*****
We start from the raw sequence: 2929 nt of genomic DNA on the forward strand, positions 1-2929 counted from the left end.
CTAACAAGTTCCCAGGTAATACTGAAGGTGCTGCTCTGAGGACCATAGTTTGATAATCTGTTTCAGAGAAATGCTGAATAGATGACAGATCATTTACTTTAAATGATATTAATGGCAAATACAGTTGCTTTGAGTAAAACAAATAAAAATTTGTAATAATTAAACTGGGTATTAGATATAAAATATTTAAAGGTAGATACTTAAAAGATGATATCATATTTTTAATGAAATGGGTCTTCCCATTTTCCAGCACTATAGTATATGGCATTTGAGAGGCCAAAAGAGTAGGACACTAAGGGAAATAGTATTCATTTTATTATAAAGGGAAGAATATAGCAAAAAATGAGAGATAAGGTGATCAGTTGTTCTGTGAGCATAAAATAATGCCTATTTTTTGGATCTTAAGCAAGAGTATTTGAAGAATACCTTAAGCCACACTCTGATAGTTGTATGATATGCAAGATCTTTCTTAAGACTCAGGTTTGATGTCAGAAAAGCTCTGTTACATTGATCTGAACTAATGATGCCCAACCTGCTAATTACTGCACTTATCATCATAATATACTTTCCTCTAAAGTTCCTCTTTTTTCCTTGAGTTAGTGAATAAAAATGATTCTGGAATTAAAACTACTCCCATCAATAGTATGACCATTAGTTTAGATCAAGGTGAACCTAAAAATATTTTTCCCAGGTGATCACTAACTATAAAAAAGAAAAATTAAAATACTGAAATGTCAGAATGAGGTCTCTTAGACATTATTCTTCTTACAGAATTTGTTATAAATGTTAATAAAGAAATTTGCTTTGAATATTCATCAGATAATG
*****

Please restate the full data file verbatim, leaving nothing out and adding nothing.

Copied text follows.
We start from the raw sequence: 2929 nt of genomic DNA on the forward strand, positions 1-2929 counted from the left end.
CTAACAAGTTCCCAGGTAATACTGAAGGTGCTGCTCTGAGGACCATAGTTTGATAATCTGTTTCAGAGAAATGCTGAATAGATGACAGATCATTTACTTTAAATGATATTAATGGCAAATACAGTTGCTTTGAGTAAAACAAATAAAAATTTGTAATAATTAAACTGGGTATTAGATATAAAATATTTAAAGGTAGATACTTAAAAGATGATATCATATTTTTAATGAAATGGGTCTTCCCATTTTCCAGCACTATAGTATATGGCATTTGAGAGGCCAAAAGAGTAGGACACTAAGGGAAATAGTATTCATTTTATTATAAAGGGAAGAATATAGCAAAAAATGAGAGATAAGGTGATCAGTTGTTCTGTGAGCATAAAATAATGCCTATTTTTTGGATCTTAAGCAAGAGTATTTGAAGAATACCTTAAGCCACACTCTGATAGTTGTATGATATGCAAGATCTTTCTTAAGACTCAGGTTTGATGTCAGAAAAGCTCTGTTACATTGATCTGAACTAATGATGCCCAACCTGCTAATTACTGCACTTATCATCATAATATACTTTCCTCTAAAGTTCCTCTTTTTTCCTTGAGTTAGTGAATAAAAATGATTCTGGAATTAAAACTACTCCCATCAATAGTATGACCATTAGTTTAGATCAAGGTGAACCTAAAAATATTTTTCCCAGGTGATCACTAACTATAAAAAAGAAAAATTAAAATACTGAAATGTCAGAATGAGGTCTCTTAGACATTATTCTTCTTACAGAATTTGTTATAAATGTTAATAAAGAAATTTGCTTTGAATATTCATCAGATAATG